And it came to pass that he cried mightily unto the Lord all that day; and behold, the voice of the Lord came unto him, saying: Lift up your head and be of good cheer; for behold, the time is at hand, and on this night shall the sign be given, and on the morrow come I into the world, to show unto the world that I will fulfil all that which I have caused to be spoken by the mouth of my holy prophets. Behold, I come unto my own, to fulfil all things which I have made known unto the children of men from the foundation of the world, and to do the will, both of the Father and of the Son—of the Father because of me, and of the Son because of my flesh. And behold, the time is at hand, and this night shall the sign be given.
And it came to pass that the words which came unto Nephi were fulfilled, according as they had been spoken; for behold, at the going down of the sun there was no darkness; and the people began to be astonished because there was no darkness when the night came. And there were many, who had not believed the words of the prophets, who fell to the earth and became as if they were dead, for they knew that the great plan of destruction which they had laid for those who believed in the words of the prophets had been frustrated; for the sign which had been given was already at hand. And they began to know that the Son of God must shortly appear; yea, in fine, all the people upon the face of the whole earth from the west to the east, both in the land north and in the land south, were so exceedingly astonished that they fell to the earth. For they knew that the prophets had testified of these things for many years, and that the sign which had been given was already at hand; and they began to fear because of their iniquity and their unbelief.
And it came to pass that there was no darkness in all that night, but it was as light as though it was mid-day. And it came to pass that the sun did rise in the morning again, according to its proper order; and they knew that it was the day that the Lord should be born, because of the sign which had been given.And it had come to pass, yea, all things, every whit, according to the words of the prophets. And it came to pass also that a new star did appear, according to the word.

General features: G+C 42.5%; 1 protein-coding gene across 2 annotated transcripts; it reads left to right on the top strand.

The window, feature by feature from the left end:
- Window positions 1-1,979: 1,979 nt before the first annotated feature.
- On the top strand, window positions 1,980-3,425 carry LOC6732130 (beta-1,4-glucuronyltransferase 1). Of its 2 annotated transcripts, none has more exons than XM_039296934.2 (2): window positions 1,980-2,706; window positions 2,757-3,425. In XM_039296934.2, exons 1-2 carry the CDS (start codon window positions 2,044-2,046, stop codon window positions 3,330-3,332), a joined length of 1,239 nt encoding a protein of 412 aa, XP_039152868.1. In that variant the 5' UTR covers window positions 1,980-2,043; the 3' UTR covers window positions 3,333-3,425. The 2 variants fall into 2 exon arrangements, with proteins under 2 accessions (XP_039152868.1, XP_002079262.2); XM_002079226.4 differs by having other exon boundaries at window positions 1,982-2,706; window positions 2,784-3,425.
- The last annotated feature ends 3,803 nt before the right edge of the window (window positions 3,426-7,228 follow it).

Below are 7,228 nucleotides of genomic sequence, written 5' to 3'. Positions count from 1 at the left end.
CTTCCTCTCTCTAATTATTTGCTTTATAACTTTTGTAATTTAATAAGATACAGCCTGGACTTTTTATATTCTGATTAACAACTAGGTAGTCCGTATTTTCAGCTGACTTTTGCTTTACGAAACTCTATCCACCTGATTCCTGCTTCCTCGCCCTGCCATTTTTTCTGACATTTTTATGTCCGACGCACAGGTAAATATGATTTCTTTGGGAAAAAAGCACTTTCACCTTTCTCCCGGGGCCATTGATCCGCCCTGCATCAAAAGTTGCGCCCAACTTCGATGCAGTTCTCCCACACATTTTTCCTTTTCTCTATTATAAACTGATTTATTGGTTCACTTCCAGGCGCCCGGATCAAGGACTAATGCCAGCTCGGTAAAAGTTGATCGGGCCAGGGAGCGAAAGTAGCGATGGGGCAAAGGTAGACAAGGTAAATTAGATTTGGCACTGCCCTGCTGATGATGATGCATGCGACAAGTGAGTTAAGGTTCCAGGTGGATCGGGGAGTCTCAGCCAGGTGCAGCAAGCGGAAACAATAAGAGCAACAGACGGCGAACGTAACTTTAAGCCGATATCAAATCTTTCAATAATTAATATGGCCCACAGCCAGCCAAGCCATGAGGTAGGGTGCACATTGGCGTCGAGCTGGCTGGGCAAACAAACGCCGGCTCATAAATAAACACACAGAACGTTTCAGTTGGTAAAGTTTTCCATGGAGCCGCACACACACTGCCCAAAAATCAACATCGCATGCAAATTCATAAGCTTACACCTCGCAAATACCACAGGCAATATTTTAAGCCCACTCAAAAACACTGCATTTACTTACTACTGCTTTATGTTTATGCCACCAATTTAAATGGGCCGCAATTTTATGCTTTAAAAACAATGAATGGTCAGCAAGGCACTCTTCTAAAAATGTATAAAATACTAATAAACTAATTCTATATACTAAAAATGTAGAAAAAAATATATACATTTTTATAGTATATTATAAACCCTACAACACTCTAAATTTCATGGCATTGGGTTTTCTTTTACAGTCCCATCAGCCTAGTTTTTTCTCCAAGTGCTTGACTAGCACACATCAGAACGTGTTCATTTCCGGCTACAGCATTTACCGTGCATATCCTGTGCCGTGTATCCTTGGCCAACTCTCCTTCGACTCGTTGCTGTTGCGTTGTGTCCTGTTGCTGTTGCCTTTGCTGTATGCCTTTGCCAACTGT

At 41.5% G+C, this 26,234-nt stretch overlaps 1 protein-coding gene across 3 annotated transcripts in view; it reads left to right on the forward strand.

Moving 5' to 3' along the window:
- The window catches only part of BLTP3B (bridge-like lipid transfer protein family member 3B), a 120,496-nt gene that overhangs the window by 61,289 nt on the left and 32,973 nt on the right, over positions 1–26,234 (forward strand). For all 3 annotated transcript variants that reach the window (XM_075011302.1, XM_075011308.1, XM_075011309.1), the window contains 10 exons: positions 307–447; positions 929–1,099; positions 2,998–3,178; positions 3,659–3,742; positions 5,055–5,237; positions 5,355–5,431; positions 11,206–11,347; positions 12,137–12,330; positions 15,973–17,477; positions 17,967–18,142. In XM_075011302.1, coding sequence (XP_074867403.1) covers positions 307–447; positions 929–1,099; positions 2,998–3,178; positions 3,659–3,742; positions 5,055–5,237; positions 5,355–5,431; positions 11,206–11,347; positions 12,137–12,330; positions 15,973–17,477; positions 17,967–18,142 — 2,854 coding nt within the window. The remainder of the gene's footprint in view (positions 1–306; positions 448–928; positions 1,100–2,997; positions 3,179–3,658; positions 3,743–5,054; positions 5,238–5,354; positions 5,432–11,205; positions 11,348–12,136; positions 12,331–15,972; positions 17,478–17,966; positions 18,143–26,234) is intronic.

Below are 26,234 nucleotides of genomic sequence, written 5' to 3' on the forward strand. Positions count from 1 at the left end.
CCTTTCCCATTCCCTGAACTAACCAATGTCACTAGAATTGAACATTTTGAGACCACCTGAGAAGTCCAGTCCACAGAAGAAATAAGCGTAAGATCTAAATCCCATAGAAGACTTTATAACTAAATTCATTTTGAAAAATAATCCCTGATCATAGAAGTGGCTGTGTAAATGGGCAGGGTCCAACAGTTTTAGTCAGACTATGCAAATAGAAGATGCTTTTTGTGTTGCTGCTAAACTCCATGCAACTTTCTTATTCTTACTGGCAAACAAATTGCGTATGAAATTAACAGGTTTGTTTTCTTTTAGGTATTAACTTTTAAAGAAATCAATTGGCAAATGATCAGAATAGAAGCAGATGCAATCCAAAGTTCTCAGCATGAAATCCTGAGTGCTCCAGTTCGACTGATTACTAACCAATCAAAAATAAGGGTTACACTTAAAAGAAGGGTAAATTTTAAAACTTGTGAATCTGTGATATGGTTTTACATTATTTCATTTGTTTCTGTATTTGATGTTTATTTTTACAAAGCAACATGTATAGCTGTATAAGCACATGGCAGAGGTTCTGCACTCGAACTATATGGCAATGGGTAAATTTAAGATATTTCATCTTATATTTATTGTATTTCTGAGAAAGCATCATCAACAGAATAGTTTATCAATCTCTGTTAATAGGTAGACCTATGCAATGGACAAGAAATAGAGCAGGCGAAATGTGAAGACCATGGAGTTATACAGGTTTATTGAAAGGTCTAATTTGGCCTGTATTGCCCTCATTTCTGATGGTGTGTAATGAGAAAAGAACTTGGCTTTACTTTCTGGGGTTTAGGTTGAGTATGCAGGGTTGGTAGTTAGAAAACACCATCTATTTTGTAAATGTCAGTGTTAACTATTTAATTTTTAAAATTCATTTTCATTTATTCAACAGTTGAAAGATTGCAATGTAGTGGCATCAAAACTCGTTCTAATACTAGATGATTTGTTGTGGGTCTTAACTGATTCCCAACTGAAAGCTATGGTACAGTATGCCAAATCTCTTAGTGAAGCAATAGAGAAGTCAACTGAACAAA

—3 Nephi 1:4–21
Now when Jesus was born in Bethlehem of Judaea in the days of Herod the king, behold, there came wise men from the east to Jerusalem, Saying, Where is he that is born King of the Jews? for we have seen his star in the east, and are come to worship him. 
When Herod the king had heard these things, he was troubled, and all Jerusalem with him. And when he had gathered all the chief priests and scribes of the people together, he demanded of them where Christ should be born. And they said unto him, In Bethlehem of Judaea: for thus it is written by the prophet, And thou Bethlehem, in the land of Juda, art not the least among the princes of Juda: for out of thee shall come a Governor, that shall rule my people Israel. Then Herod, when he had privily called the wise men, enquired of them diligently what time the star appeared. And he sent them to Bethlehem, and said, Go and search diligently for the young child; and when ye have found him, bring me word again, that I may come and worship him also. 
When they had heard the king, they departed; and, lo, the star, which they saw in the east, went before them, till it came and stood over where the young child was. When they saw the star, they rejoiced with exceeding great joy. And when they were come into the house, they saw the young child with Mary his mother, and fell down, and worshipped him: and when they had opened their treasures, they presented unto him gifts; gold, and frankincense, and myrrh. And being warned of God in a dream that they should not return to Herod, they departed into their own country another way. 
—Matthew 2:1–12

Monday, December 14, 2009

Engineer Graffiti

This appeared on the wall of a stall where I work.

Enhanced to show detail.

Friday, December 11, 2009


Natalie Portman will Star in and Produce: Pride and Prejudice and Zombies

Podcasts I Listen To—As Requested

For a long time the only "Podcast" I listened to, was Coast to Coast AM. Which really isn't a Podcast, since it is a syndicated Radio program, and to download the "Podcast" requires a subscription.

I really got into listening to Podcasts because of P. On an online Social Network—not Facebook (I'm still resisting Facebook)—I reconnected with P, someone I knew in High School. Funny thing, in High School I wouldn't Necessarily say that P and I were friends, we knew each other and had some classes together, but that was it. I find it somewhat odd that we weren't better friends back then, we were and continue to enjoy a lot of the same interests...

That observation, in and of itself, is another post entirely.

P and I had a nice casual conversation about Tabletop Role Playing Games, and he told me that he satiates the lack of opportunity to play more often, by listening to podcasts about gaming and recommended one called: Fear the Boot.

The funny thing about all this, is the reason I listen to so many podcasts. It can be summed up in two things. Savage Worlds and Board Games.

In one of the Earlier Shows of Fear the Boot, one of the Hosts was very enthusiastic about a Role Playing Game called Savage Worlds. His Enthusiasm transferred to me, and now I run a Game twice a month.